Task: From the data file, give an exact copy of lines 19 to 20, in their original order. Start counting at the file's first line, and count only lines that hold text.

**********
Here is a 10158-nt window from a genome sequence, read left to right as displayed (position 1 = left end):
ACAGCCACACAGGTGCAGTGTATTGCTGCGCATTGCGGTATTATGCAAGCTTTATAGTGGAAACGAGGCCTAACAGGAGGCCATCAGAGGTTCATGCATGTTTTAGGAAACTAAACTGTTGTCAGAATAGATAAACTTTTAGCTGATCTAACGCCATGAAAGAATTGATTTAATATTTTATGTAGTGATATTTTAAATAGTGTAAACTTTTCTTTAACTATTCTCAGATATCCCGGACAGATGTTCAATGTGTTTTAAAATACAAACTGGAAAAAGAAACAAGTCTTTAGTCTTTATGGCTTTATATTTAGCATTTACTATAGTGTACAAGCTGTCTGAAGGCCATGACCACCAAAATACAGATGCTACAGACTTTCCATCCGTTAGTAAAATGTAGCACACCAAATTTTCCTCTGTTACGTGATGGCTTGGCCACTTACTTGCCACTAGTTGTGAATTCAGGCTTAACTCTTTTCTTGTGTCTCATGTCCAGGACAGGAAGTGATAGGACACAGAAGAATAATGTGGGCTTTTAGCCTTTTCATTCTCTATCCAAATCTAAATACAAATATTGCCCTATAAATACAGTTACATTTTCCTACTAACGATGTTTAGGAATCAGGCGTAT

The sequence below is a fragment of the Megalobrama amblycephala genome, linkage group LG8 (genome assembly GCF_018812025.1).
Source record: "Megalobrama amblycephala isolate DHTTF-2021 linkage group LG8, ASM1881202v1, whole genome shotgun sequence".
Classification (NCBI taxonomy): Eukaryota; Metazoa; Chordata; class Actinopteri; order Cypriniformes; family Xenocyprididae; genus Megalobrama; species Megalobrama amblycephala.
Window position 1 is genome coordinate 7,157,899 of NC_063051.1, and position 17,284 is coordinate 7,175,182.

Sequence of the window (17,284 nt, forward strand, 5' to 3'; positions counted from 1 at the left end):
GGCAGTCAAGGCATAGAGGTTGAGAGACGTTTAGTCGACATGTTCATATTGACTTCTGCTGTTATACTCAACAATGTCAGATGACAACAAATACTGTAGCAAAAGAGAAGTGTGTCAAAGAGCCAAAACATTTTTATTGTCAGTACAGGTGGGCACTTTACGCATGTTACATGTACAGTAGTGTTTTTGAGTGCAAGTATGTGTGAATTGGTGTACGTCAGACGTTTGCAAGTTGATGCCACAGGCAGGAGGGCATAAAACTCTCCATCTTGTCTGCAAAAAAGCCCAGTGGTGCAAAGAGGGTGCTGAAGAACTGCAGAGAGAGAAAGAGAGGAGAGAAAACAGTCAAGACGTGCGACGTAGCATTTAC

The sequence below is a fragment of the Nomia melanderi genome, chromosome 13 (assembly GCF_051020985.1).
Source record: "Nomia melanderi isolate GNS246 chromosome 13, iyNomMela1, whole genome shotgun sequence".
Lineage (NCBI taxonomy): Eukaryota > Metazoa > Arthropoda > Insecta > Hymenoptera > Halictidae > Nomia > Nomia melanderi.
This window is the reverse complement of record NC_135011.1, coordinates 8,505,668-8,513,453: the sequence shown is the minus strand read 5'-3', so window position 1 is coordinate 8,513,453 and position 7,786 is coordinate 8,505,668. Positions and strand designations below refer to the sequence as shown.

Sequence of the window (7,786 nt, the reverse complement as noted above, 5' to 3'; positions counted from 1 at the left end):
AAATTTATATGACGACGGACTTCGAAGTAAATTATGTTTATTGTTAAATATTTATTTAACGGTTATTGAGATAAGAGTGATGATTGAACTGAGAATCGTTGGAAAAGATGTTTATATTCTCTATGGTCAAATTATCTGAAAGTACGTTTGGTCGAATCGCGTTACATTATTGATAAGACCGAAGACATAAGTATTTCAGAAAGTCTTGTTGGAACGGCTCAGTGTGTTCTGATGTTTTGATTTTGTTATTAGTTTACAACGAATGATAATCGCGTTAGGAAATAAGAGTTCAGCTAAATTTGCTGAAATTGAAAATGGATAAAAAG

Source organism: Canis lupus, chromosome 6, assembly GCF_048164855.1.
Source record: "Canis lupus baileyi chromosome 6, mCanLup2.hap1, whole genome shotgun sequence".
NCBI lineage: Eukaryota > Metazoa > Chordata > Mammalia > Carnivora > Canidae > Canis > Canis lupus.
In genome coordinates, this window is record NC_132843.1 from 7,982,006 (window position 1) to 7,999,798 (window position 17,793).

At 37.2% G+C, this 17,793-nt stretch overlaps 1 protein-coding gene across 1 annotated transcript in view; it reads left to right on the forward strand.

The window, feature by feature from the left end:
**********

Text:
At 37.2% G+C, this 17,793-nt stretch overlaps 1 protein-coding gene across 1 annotated transcript in view; it reads left to right on the forward strand.

The window, feature by feature from the left end: